Paperback: 400 pages
Publisher: Harper Perennial (July 3, 2006)
One of the reading challenges I'm doing this year is the Take a Chance Challenge. Number ten had several options and I chose this one:
Random Book Selection. Go to the library. Position yourself in a section such as Fiction, Non-Fiction, Mystery, Children (whatever section you want). Then write down random directions for yourself (for example, third row, second shelf, fifth book from right). Follow your directions and see what book you find. Check that book out of the library, read it and then write about it. (If you prefer, you can do the same at a bookstore and buy the book!)
With that in mind, the last time I went to our local used bookstore, I went with this written down:
Left hand side
We Need to Talk About Kevinis what my hand landed on, and I'd be lying if I said I didn't consider moving one over either direction. Sure, it was sandwiched in between chick lit, which I don't read, but. . . This just didn't look all that good. But, a commitment is a commitment and We Need to Talk About Kevin it was.
In We Need to Talk About Kevin, Ms. Shriver attempts to tell the story of events, reasons, undercurrents leading up to a school massacre. The story is told from the point of view of Eva, the mother of the murderer, in the form of letters Eva is writing to her husband.
This is a very large undertaking and the premise is great. Ms. Shriver has an excellent story to tell, and at times it is well told and even gripping.
Unfortunately, the very style of the story (letters describing events to a person who was there) was a draw back. It made for very awkward language as Eva told Franklin what he already knew (with such phrases as "You told me. . . ", "You gave me. . . ") and gave a very egocentric feel to the novel from the first page, as Eva describes her her life to one who knows it intimately. I suppose this was to set up for surprises later in the book, but it simply didn't work.
The story of Eva's relationship with her husband and son would have made for interesting reading, but it was so hard to get past the fact that I was reading a novel, due to the self-important (and unrealistic) style and language. This is "a novel", and the reader is not going to forget it. There were times, though, that the story was interesting enough for me to over look this (hence the 2 stars instead of 1), but those instances were few.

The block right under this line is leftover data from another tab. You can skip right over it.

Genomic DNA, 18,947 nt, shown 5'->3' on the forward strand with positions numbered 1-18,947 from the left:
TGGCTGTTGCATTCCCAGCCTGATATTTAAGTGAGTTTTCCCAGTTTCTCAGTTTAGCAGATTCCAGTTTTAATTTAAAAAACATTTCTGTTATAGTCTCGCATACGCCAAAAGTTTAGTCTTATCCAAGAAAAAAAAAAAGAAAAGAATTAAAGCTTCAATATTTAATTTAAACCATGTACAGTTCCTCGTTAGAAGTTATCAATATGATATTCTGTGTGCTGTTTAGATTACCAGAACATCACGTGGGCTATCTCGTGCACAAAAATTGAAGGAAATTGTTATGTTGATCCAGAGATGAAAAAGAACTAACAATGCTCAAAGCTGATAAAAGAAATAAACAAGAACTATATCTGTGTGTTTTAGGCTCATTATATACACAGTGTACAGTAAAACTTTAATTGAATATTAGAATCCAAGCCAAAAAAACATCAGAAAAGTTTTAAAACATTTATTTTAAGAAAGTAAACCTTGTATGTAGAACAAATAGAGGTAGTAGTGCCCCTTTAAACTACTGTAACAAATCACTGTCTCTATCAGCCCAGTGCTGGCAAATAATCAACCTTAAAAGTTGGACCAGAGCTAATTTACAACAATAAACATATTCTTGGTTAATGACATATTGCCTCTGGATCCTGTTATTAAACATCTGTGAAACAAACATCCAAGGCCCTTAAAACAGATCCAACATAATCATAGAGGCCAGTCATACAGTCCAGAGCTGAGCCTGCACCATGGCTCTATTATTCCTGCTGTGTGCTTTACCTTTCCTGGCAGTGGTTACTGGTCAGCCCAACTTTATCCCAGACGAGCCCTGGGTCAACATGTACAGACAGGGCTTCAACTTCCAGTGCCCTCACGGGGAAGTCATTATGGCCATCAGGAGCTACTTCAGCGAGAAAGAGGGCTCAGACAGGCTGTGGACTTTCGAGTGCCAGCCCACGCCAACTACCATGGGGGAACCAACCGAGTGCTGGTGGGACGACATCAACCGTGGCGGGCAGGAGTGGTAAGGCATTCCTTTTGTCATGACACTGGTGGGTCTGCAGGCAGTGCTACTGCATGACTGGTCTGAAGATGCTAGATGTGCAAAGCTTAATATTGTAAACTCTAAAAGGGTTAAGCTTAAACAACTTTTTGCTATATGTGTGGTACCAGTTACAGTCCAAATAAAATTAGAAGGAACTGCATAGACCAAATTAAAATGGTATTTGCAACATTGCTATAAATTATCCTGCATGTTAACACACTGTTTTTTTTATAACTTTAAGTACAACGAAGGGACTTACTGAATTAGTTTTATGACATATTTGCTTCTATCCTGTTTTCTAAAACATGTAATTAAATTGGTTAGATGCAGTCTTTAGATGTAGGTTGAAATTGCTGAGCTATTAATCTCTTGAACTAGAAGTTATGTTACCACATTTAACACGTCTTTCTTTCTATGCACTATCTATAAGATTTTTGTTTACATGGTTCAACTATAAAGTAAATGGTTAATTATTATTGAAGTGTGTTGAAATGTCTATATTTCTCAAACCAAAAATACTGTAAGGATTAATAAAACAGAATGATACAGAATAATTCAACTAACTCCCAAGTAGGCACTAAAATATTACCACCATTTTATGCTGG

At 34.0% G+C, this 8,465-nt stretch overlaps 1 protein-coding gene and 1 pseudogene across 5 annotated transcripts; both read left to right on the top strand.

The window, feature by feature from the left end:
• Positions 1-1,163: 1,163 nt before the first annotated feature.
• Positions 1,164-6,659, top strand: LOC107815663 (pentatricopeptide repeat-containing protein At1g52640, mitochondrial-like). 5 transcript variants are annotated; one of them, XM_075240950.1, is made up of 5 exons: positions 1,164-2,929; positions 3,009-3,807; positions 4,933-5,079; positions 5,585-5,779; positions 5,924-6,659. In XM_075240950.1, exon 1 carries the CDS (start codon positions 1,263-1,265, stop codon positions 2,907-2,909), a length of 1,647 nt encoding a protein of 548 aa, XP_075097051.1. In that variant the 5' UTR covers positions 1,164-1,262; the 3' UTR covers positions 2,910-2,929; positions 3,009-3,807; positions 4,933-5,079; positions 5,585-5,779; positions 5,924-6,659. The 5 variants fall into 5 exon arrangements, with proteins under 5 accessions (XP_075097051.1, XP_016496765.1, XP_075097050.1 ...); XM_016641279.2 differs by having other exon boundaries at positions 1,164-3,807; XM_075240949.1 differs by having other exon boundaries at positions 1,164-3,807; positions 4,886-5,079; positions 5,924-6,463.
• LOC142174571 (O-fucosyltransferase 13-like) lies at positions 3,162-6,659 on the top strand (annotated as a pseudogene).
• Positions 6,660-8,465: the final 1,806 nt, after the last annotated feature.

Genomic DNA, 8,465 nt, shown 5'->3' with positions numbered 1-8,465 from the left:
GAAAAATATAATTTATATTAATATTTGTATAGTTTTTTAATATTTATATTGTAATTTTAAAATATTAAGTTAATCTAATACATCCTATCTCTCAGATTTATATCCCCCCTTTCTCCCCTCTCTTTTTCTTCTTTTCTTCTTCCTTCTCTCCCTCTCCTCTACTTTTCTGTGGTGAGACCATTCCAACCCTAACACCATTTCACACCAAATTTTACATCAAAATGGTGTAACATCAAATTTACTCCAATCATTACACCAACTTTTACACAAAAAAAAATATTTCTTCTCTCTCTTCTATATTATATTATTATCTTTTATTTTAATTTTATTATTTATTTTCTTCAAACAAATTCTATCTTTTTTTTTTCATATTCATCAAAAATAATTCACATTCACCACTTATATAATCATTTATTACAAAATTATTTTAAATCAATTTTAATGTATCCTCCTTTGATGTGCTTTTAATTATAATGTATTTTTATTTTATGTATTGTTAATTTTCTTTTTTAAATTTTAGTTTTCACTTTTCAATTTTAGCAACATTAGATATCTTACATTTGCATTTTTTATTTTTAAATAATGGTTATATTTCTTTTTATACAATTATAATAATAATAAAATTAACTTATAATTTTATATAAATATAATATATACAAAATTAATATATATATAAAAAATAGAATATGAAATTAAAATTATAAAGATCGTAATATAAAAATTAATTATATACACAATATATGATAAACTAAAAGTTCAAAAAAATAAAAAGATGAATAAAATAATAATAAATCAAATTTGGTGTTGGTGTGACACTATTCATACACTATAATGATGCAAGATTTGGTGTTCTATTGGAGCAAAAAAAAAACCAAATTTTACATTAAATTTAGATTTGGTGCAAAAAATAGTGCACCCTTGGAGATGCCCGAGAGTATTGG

In addition, We Need to Talk About Kevin is simply too long. Ms. Shriver spends too much time on details and issues that don't add to the story and that could easily have been pared. Other school shooting incidents discussed in detail, the 2000 election fiasco in Florida referred to again and again, feelings examined in minutiae. . . This book weighs in at 400 pages in oversized paperback, and would probably have been a good novel if 1/4 of that had been left out.
Another difficulty I had with We Need to Talk About Kevin was the discussions (generally arguments) between Eva and Franklin (recounted in detail by Eva to Franklin despite the fact he was there) about their son. These conversations were not realistic, read like how a young person might imagine adults talk, and certainly did not read like adults talking about their own children. Perhaps Ms. Shriver intended this, used it show the difficulty between Eva and Franklin. Perhaps, but to this reader it did have any purposeful use, and made reading even more difficult.
Due to the over-scrutiny, the self-importance and the length, by the time the book ended, the "surprise" was no surprise and the ending was simply a relief. If Ms. Shriver had kept with just the basic story, and had Eva give it in a different format, this could have been a stellar read. As it is, I advise you give it a miss.
Note: This is just my opinion; 52% of the reviews on Amazon were 5 stars.